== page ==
Isaac Humphries' offseasons in Los Angeles changed his life.
Every day would practically be the same for the Australian big-man. A 7am wakeup would turn into an all-morning workout with some of the world's leading NBA trainers, before he'd race home, shower, and aim to beat the "lunch traffic" to go and make music.
For Humphries, the conventional wisdom that a basketball player has to be solely and completely focused on his sport in order to reach his full potential just wasn't an option. He had tried it, and his young career somewhat stagnated because of it. Then, he went to Los Angeles and, just like that, around the middle of 2018 in the City of Angels, Humphries found his love for basketball by embracing his passion for music. "I met a friend there, Stevie Mackey, who hands down changed my life in so many ways," Humphries told ESPN.
"He opened my eyes to [the idea that] anything is possible; literally anything. I take what I learned from him in the music world, and obviously I need to translate that to my sport as well, into basketball. My confidence and my will to want to be great at everything, and look great doing it; it's okay to wanna look great, and wanna be great."
Mackey is a singer and vocal coach whose clients range from Jennifer Lopez, to Selena Gomez, and Lenny Kravitz, to name just a few. So, while Humphries was in Los Angeles to receive tutelage from the likes of Jordan Lawley and Anthony Susnjara - a pair of renowned NBA skills trainers who helped transform his game - he was also shadowing Mackey in some of music's most exclusive rooms.
"I'd be at the house with Wayne Brady, just having a lesson, whatever," Humphries said. "Anyone from American Idol just pops over. Selena Gomez just pops over. That world is so different but became so normal. We'd just go to Vegas for Jen's show and just be there all night with them...it's crazy, that sort of world."
Humphries told the story of a moment he had at the house of Benny Medina - Lopez's manager - that completely shifted his thinking.
"I didn't know him," Humphries recalled. "I was just invited to the house.
"I went there and I was in jeans; I came from a basketball game... I was in jeans and a t-shirt, and I walked in and Stevie pulled me aside and was like, 'my man... you can't show up to something like this in a t-shirt and jeans; what are you doing?'
"He gave me a massive talk, [telling me] everyone's gonna stare at you anyway; you're seven-foot. You walk into a room; people look at you. Give them other things to look at. You're a person that people are gonna look at. Dress well. These people will clothe you, do anything for you...Tom Ford's at this party; all these people are at this party. Look good, feel good, play good.
"And that really shifted my mentality [to]: confidence doesn't just come from what you're doing on the court; confidence comes from what you wear to the game, to everything. [It's] what shoes you're wearing sometimes. I just took that on board and fully just understood that concept, I think. And now, that's something I think about every day. It's something so small, but it really changes your mentality." To say that shift is working for Humphries would be an understatement. After his first offseason in Los Angeles, Humphries went on to have a brief stint in the NBA - even starting a game - and is now playing MVP-level basketball with the Adelaide 36ers in the NBL.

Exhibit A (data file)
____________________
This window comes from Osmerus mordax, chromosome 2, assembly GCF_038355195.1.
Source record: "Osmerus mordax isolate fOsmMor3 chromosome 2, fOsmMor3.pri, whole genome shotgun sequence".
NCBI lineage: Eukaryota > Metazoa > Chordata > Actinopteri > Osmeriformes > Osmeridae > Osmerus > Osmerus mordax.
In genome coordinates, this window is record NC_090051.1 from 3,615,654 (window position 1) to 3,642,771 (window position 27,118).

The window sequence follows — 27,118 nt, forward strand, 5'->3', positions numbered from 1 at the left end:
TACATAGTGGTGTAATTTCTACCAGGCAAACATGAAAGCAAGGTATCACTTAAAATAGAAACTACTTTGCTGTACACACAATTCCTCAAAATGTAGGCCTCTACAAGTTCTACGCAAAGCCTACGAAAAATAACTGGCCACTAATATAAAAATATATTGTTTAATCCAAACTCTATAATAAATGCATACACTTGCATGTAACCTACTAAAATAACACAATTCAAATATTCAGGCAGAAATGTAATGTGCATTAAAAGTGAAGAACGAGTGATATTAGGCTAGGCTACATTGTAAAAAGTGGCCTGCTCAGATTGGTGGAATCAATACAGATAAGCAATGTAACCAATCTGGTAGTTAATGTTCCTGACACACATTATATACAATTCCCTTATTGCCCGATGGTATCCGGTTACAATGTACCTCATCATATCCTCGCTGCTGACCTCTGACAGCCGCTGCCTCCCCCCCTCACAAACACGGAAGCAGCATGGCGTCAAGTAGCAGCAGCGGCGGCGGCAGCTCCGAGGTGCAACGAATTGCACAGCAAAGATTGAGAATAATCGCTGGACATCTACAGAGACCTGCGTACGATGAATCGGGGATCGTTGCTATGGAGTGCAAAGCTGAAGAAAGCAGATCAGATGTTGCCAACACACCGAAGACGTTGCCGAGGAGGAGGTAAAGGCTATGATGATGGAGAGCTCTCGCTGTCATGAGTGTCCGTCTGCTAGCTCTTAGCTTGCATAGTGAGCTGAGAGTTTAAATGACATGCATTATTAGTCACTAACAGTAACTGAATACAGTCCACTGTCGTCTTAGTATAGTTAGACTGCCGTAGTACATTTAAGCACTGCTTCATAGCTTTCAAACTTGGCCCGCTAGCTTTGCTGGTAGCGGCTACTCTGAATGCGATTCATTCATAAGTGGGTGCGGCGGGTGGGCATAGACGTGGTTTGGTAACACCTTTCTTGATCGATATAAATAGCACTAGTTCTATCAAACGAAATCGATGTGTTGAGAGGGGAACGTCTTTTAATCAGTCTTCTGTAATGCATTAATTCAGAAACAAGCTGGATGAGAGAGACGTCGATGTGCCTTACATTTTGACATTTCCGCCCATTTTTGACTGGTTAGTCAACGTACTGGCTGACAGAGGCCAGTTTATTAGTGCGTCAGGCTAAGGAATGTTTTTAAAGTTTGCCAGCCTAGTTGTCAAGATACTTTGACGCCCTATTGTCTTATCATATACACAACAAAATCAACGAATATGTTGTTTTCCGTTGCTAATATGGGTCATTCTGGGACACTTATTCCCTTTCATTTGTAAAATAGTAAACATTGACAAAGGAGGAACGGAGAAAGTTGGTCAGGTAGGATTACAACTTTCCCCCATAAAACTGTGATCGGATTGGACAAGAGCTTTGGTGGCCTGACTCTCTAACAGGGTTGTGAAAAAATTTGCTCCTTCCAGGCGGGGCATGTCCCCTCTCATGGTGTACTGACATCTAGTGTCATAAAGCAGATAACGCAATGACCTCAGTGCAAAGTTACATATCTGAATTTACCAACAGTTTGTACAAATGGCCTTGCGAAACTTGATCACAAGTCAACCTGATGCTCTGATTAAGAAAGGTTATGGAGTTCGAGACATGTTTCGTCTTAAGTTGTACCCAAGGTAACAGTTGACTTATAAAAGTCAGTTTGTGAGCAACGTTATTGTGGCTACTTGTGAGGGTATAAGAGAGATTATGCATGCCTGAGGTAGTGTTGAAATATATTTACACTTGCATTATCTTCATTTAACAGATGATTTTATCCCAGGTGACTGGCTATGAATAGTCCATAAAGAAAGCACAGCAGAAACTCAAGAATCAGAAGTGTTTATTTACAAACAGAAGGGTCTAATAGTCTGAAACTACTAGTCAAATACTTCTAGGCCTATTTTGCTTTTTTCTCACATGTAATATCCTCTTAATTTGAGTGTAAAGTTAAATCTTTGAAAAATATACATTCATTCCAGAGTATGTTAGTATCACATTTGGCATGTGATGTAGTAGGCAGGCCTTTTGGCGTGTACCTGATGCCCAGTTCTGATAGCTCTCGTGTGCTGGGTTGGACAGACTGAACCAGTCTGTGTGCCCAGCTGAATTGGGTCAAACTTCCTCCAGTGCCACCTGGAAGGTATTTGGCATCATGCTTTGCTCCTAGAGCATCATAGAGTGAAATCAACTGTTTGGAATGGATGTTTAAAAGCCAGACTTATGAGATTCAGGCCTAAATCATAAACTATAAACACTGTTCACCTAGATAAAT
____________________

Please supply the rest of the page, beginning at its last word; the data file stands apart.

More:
Humphries, still just 23, looks like a giant compared to the less mature version NBL fans saw during his rookie season with the Sydney Kings in 2017. The perception of the seven-footer among the Australian basketball community has also shifted, thanks to him becoming a visibly more passionate player, and emerging as one of the NBL's best defenders; he's leading the league in blocks over the 2021 season with 3.0 per game, to go with an efficient 15.5 points and 8.1 rebounds a contest.
As for the thinking that a basketball player can't or shouldn't embrace his other passions, because it would take away from his sport?
"It's not true at all," Humphries said.
"Being around J-Lo so much... [she's a] singer, actress, dancer, everything. She's literally everything. Being around her and seeing how hard she works, and how she just does anything she wants, resonated with me.
"I've always just done whatever I wanted, pretty much; let's be honest... It just showed that you can achieve everything at a high level. That [music] crew gave me the confidence to put on my own show.
"I played in the NBA, started a game against Giannis [Antetokounmpo], then had my own headline damn-near-sold-out show a month later in Kentucky, then signed with the Orlando Magic. Like, what? You can do it. It's just... some people don't think like that, and that's fine. If you don't get it, that's whatever, but I do, and I'm gonna conquer the world. That's my goal: conquering the world in all realms... that's what I'm gonna do and, every year, I'm building those blocks to take over."
Getting back to the NBA is the next goal for Humphries who, like many of his elite compatriots, signed in the NBL in a pandemic-disrupted year. The Sydney-native's season with the 36ers has been hit with a foot injury that's set to keep him out for a few more weeks, but he's playing at a level that's led many to believe he'll be back in the NBA sooner than later.
When that opportunity comes, Humphries is confident he'll be more prepared than ever.
"I've done it before at a low-level Isaac, if that makes sense," Humphries said. "And I know I can do it again at Isaac 2.0. Better, more confident. I know I can do that. I've been around that for two years; I know I can go back in there and contribute.
"It was literally a matter of me going somewhere and playing really hard, and just showing them... This year was always gonna be huge for me, to just prove a lot. I definitely think I can do that."